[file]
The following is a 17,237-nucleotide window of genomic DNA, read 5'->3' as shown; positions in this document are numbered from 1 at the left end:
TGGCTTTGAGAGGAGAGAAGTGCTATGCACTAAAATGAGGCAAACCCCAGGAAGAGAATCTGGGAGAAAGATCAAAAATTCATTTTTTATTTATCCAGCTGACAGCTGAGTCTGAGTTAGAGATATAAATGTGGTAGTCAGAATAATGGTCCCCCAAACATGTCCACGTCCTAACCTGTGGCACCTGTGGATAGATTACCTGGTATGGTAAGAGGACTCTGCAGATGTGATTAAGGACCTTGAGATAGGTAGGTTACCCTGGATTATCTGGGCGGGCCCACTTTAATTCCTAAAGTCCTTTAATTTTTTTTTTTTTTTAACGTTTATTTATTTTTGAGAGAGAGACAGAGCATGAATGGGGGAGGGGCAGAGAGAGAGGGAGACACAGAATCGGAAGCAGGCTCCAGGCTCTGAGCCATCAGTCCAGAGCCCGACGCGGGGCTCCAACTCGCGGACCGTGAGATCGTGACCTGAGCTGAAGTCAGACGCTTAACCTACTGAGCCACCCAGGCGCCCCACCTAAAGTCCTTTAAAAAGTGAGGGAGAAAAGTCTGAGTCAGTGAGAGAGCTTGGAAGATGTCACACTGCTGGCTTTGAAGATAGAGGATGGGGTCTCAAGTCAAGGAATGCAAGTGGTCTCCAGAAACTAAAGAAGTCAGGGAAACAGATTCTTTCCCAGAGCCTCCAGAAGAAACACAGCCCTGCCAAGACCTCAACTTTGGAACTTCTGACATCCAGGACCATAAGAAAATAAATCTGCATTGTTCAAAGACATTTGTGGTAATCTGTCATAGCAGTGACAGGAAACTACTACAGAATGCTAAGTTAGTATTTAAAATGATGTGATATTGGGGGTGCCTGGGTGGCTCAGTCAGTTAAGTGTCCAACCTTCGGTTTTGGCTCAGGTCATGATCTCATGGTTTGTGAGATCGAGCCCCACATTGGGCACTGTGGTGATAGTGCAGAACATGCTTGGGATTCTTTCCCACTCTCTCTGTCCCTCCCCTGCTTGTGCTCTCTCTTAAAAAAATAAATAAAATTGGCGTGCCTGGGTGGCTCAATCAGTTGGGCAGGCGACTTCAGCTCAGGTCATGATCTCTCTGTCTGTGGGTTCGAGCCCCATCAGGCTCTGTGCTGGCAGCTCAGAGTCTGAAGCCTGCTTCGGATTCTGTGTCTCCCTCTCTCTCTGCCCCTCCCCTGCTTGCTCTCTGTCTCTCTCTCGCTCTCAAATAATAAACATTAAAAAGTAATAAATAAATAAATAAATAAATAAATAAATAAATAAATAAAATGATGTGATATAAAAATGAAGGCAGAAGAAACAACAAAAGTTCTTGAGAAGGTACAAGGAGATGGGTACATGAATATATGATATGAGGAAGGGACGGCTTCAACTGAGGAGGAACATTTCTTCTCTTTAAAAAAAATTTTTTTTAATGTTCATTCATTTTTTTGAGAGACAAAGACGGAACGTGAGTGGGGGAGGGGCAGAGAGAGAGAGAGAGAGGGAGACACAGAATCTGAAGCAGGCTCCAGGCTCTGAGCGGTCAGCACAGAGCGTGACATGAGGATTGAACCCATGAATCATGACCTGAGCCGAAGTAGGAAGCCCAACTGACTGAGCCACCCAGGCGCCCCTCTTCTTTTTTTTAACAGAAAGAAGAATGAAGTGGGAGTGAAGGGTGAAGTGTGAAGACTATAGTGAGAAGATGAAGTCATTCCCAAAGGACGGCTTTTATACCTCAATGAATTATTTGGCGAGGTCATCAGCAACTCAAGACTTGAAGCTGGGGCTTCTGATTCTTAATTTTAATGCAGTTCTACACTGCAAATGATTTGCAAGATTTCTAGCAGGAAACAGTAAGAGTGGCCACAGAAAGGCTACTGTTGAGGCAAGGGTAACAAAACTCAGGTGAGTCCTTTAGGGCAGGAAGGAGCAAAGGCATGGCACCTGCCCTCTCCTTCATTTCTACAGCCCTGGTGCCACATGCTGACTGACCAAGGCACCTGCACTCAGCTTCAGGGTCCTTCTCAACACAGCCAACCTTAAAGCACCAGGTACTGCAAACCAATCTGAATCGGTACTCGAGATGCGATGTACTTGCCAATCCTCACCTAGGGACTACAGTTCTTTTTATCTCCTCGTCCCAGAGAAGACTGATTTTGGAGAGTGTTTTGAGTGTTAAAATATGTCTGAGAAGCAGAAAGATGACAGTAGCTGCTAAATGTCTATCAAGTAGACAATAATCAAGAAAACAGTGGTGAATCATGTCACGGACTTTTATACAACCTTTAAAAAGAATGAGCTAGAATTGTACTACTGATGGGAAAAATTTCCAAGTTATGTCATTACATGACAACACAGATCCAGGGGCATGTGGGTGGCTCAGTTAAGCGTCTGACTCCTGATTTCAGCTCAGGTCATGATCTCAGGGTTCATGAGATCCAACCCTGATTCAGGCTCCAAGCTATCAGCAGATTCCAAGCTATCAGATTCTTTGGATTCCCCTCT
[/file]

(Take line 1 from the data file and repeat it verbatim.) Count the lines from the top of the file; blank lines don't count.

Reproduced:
The following is a 17,237-nucleotide window of genomic DNA, read 5'->3' as shown; positions in this document are numbered from 1 at the left end: